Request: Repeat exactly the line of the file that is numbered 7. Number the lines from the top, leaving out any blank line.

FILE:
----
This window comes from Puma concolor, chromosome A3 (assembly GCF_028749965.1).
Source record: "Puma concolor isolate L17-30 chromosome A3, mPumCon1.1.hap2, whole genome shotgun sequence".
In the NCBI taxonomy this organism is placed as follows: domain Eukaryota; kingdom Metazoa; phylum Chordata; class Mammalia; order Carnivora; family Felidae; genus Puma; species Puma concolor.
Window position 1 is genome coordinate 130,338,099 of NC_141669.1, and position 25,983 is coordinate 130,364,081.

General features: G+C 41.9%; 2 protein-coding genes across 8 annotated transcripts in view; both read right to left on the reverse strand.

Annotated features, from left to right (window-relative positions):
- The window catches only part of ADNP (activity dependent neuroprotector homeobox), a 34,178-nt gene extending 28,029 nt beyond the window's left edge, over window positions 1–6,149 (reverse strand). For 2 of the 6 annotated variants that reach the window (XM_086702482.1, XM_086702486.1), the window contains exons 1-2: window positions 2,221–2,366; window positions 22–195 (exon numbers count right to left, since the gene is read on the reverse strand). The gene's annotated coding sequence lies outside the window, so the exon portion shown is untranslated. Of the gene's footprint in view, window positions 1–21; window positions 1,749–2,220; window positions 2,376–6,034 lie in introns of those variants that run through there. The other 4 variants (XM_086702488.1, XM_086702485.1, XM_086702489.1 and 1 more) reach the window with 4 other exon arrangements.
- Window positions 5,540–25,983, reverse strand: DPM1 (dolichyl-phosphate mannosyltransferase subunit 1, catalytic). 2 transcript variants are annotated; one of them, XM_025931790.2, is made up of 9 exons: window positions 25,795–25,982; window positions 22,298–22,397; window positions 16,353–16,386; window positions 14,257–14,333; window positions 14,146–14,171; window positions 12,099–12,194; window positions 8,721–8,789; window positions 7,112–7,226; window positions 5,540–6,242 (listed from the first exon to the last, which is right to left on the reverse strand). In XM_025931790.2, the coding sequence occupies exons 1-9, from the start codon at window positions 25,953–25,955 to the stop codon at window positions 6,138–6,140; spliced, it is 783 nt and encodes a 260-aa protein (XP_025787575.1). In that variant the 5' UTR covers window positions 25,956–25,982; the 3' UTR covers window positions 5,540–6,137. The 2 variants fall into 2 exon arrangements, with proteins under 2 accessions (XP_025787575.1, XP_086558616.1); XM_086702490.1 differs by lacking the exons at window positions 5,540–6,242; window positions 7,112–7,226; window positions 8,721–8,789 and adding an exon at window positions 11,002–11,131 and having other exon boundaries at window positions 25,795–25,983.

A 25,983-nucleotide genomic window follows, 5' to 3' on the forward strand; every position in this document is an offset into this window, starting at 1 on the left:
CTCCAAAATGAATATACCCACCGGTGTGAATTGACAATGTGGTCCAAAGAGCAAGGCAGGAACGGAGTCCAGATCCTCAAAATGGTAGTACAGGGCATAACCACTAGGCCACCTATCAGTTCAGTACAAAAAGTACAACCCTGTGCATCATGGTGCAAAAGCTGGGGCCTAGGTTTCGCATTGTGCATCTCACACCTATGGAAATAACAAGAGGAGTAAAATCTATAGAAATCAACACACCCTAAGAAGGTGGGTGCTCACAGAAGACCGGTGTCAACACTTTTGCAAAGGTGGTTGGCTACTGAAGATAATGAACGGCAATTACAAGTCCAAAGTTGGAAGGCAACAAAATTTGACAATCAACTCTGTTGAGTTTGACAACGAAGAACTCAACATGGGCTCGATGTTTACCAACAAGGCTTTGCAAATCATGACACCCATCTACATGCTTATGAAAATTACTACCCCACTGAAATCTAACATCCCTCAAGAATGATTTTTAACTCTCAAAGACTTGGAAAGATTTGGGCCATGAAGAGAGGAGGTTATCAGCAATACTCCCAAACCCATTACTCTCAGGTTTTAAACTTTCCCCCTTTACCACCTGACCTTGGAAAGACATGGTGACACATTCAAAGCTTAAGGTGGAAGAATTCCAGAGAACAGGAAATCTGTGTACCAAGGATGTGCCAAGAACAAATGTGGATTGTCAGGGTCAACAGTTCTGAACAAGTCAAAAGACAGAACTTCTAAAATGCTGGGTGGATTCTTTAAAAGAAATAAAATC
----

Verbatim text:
- The window catches only part of ADNP (activity dependent neuroprotector homeobox), a 34,178-nt gene extending 28,029 nt beyond the window's left edge, over window positions 1–6,149 (reverse strand). For 2 of the 6 annotated variants that reach the window (XM_086702482.1, XM_086702486.1), the window contains exons 1-2: window positions 2,221–2,366; window positions 22–195 (exon numbers count right to left, since the gene is read on the reverse strand). The gene's annotated coding sequence lies outside the window, so the exon portion shown is untranslated. Of the gene's footprint in view, window positions 1–21; window positions 1,749–2,220; window positions 2,376–6,034 lie in introns of those variants that run through there. The other 4 variants (XM_086702488.1, XM_086702485.1, XM_086702489.1 and 1 more) reach the window with 4 other exon arrangements.